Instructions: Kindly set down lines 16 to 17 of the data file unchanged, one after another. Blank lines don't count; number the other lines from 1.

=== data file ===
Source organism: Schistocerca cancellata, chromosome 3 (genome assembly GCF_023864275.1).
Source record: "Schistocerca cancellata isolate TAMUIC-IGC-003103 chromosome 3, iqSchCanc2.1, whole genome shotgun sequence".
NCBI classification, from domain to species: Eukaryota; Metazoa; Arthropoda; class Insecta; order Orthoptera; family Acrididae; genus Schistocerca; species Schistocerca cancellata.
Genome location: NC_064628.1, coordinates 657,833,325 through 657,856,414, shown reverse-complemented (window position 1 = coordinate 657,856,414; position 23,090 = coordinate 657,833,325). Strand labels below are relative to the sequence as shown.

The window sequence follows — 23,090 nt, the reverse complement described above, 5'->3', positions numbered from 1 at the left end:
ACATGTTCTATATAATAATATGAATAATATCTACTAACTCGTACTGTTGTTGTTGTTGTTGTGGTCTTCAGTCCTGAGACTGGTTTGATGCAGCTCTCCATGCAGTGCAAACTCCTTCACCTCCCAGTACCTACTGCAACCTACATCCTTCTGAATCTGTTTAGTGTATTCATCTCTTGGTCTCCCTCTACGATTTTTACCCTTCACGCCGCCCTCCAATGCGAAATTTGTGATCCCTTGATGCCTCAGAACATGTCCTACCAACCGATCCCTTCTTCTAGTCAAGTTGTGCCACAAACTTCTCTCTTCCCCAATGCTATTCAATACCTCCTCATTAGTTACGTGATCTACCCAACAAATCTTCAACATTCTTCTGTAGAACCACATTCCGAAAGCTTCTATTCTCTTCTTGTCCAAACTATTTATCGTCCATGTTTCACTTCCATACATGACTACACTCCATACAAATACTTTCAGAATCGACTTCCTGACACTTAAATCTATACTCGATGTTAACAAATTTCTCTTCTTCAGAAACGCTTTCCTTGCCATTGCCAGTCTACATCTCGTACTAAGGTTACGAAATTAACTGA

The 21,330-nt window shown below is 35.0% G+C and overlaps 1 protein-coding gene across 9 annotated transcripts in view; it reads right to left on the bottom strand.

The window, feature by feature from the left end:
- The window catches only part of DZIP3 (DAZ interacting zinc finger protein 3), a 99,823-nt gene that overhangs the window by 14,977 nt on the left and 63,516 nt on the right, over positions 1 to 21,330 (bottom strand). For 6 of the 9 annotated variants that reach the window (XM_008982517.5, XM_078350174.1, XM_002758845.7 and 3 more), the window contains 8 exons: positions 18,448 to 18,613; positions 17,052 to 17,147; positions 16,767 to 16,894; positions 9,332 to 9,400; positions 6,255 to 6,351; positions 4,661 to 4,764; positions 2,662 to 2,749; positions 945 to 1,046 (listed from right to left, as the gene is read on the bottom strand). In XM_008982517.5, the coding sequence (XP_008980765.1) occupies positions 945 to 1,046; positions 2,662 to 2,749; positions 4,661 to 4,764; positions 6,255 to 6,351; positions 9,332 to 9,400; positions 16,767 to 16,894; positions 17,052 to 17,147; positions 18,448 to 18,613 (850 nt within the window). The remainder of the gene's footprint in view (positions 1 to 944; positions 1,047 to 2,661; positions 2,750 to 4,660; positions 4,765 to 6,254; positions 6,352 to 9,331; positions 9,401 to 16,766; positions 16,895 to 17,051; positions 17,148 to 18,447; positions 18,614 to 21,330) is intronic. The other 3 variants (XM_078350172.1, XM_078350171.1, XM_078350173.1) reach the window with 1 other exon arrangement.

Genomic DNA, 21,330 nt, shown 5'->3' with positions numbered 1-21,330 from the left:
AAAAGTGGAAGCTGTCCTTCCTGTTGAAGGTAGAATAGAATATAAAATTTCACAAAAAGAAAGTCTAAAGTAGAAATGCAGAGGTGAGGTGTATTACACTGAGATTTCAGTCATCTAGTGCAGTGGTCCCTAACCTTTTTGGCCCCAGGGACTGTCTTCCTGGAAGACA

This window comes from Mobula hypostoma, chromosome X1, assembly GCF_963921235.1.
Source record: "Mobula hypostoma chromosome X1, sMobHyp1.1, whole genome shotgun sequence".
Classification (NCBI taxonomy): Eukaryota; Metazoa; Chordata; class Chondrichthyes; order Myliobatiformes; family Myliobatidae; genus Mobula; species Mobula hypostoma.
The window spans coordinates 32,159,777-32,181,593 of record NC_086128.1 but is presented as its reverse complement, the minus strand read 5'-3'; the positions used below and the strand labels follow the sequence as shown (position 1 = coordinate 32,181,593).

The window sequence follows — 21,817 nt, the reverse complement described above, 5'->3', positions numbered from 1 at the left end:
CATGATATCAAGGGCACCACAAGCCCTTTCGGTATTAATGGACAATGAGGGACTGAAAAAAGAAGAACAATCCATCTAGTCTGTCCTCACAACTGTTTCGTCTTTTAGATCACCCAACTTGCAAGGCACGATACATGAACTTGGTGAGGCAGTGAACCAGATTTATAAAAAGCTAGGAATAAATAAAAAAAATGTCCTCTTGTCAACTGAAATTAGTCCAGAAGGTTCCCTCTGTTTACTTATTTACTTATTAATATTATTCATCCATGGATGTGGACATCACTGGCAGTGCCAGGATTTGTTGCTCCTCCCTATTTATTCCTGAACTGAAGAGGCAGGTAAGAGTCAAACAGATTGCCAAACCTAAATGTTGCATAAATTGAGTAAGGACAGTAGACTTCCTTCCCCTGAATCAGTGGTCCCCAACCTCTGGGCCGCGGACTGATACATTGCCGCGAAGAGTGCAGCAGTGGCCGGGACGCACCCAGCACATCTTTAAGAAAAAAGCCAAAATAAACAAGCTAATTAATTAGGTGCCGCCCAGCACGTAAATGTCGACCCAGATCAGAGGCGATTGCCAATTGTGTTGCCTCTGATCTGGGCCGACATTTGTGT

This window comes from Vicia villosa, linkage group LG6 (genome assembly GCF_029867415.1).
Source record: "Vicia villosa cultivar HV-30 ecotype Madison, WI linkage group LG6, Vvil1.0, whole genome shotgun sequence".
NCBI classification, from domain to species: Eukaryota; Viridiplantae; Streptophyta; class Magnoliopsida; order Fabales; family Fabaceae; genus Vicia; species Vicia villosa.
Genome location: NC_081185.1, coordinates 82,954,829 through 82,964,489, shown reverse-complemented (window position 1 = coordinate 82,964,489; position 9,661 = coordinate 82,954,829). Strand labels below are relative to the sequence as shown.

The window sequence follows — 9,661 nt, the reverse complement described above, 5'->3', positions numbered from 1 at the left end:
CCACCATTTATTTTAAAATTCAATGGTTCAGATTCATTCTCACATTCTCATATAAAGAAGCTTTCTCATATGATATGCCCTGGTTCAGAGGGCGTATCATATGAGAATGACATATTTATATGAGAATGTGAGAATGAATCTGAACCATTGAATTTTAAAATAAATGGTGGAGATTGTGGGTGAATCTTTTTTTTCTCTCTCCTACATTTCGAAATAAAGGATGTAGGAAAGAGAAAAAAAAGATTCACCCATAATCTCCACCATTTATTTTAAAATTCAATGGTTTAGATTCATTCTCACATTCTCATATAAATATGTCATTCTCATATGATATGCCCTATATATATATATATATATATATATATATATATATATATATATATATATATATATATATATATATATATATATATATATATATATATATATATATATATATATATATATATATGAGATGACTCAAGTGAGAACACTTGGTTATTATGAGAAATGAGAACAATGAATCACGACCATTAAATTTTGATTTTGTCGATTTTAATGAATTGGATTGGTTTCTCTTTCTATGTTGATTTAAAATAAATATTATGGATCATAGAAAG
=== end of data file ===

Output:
The window sequence follows — 21,817 nt, the reverse complement described above, 5'->3', positions numbered from 1 at the left end:
CATGATATCAAGGGCACCACAAGCCCTTTCGGTATTAATGGACAATGAGGGACTGAAAAAAGAAGAACAATCCATCTAGTCTGTCCTCACAACTGTTTCGTCTTTTAGATCACCCAACTTGCAAGGCACGATACATGAACTTGGTGAGGCAGTGAACCAGATTTATAAAAAGCTAGGAATAAATAAAAAAAATGTCCTCTTGTCAACTGAAATTAGTCCAGAAGGTTCCCTCTGTTTACTTATTTACTTATTAATATTATTCATCCATGGATGTGGACATCACTGGCAGTGCCAGGATTTGTTGCTCCTCCCTATTTATTCCTGAACTGAAGAGGCAGGTAAGAGTCAAACAGATTGCCAAACCTAAATGTTGCATAAATTGAGTAAGGACAGTAGACTTCCTTCCCCTGAATCAGTGGTCCCCAACCTCTGGGCCGCGGACTGATACATTGCCGCGAAGAGTGCAGCAGTGGCCGGGACGCACCCAGCACATCTTTAAGAAAAAAGCCAAAATAAACAAGCTAATTAATTAGGTGCCGCCCAGCACGTAAATGTCGACCCAGATCAGAGGCGATTGCCAATTGTGTTGCCTCTGATCTGGGCCGACATTTGTGT